Urinary 8-hydroxydeoxyguanosine in relation to XRCC1 rs25487 G/A (Arg399Gln) and OGG1 rs1052133 C/G (Ser326Cys) DNA repair genes polymorphisms in patients with chronic hepatitis C and related hepatocellular carcinoma
Received 22 March 2019
Accepted for publication 7 May 2019
Published 10 June 2019 Volume 2019:11 Pages 5343—5351
Checked for plagiarism Yes
Review by Single-blind
Peer reviewers approved by Ms Justinn Cochran
Peer reviewer comments 2
Editor who approved publication: Professor Nakshatri
Aida A Mahmoud,1 Mohammed H Hassan,2 Ali A Ghweil,3 Amany Abdelrahman,4 Asmaa N Mohammad,5 Hesham H Ameen6
1Medical Biochemistry Department, Faculty of Medicine, Sohag University, Sohag, Egypt; 2Medical Biochemistry Department, Faculty of Medicine, South Valley University, Qena, Egypt; 3Tropical Medicine and Gastroenterology Department, Faculty of Medicine, South Valley University, Qena, Egypt; 4Medical Physiology Department, Faculty of Medicine, Sohag University, Sohag, Egypt; 5Tropical Medicine and Gastroenterology Department, Faculty of Medicine, Sohag University, Sohag, Egypt; 6Clinical Pathology, Faculty of Medicine, Al-Azhar University (Assiut Branch), Assiut, Egypt
Background and aim: DNA repair represents a protective mechanism against cell injury and cancer. 8-hydroxy-deoxyguanosine (8-OHdG) is the main ROS-induced DNA mutation. The current study aimed to evaluate urinary 8-OHdG levels in patients with chronic hepatitis C virus (HCV) and its related hepatocellular (HCC) and correlate its level to XRCC1 rs25487 G/A and OGG1 rs1052133 C/G gene polymorphisms.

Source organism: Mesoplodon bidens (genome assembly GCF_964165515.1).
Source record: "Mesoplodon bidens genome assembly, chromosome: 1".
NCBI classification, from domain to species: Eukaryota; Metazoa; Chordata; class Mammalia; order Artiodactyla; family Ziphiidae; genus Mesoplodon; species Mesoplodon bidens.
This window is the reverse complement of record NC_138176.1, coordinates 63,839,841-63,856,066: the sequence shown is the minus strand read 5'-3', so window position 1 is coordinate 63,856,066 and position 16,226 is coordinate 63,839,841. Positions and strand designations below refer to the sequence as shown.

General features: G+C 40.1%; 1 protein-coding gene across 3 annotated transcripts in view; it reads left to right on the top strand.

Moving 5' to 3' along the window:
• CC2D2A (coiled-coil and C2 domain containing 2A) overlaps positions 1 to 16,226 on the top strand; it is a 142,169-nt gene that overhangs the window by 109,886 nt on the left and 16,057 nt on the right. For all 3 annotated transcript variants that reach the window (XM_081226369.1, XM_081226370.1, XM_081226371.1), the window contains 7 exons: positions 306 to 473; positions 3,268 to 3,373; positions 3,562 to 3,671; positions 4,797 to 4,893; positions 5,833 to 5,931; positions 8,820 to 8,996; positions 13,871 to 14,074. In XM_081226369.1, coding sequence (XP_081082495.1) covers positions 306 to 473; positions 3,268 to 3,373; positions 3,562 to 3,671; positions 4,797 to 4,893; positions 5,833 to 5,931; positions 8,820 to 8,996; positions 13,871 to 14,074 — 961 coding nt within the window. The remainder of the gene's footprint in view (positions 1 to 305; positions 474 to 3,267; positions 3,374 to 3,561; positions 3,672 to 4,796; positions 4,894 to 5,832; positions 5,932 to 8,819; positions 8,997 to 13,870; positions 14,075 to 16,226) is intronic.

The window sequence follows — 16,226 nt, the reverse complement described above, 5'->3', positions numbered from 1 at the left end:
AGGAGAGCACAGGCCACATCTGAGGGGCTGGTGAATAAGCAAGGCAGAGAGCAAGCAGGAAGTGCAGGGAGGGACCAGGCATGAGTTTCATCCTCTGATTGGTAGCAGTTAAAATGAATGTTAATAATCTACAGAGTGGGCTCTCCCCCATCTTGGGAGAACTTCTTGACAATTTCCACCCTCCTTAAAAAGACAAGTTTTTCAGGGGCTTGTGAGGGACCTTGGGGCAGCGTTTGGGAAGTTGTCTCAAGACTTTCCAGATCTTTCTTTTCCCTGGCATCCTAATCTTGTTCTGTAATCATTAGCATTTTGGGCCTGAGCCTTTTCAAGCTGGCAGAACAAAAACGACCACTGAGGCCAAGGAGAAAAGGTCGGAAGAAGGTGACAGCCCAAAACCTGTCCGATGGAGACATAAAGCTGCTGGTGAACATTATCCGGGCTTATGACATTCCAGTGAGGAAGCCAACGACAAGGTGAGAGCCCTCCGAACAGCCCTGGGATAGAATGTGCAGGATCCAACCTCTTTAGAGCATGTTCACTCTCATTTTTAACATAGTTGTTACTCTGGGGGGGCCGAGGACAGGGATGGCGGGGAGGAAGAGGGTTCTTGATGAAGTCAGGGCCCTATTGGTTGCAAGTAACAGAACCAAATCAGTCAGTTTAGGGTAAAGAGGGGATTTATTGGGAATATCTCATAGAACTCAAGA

Materials and methods: Urinary 8-OHdG assays were performed using HPLC technique, and XRCC1 rs25487 G/A and OGG1 rs1052133 C/G gene polymorphisms were analyzed by PCR using confronting two-pair primer method (PCR-CTPP) in 200 subjects allocated into 50 chronic HCV patients, 50 HCV-related HCC patients, and 100 controls.
Results: There were significantly increased urinary 8-OHdG levels in HCV-related HCC and chronic HCV patients when compared with the controls (P<0.05 for all). Urinary 8-OHdG was associated with the tumor spread. Regarding, XRCC1 (Arg399Gln), AA (Gln/Gln) genotype and A-allele were more frequent in HCC and chronic HCV patients than in the controls (P<0.05). ORs (95%CI) using the dominant and the recessive genetic models were; 2.1 (1.1–4.1), P=0.032 and 1.9 (1–3.6), P=0.043 respectively. For OGG1 (Ser326Cys), GG (Cys/Cys) genotype and G-allele were increased significantly in chronic HCV and HCC patients compared to the controls (P<0.05). ORs (95%CI) under the dominant and the recessive genetic models were; 2.1 (1.1–4.1), P=0.032 and 1.9 (1–3.8), P=0.049 respectively. Additionally, XRCC1 (AA) and OGG1 (GG) genotypes had significantly increased urinary 8-OHdG levels among patients (P<0.05).
Conclusions: XRCC1 (AA) and OGG1 (GG) could be considered as possible genotypic risk factors for HCV- related HCC development which were associated with significantly high urinary 8-hydroxy-deoxyguanosine levels, thus urinary 8-OHdG could be considered as non-invasive marker in follow-up chronic HCV progression into HCC.
Keywords: urinary 8-hydroxy-deoxyguanosine, high performance liquid chromatography, confronting two-pair primers, XRCC1 and OGG1 SNPs, DNA repair, hepatocellular carcinoma
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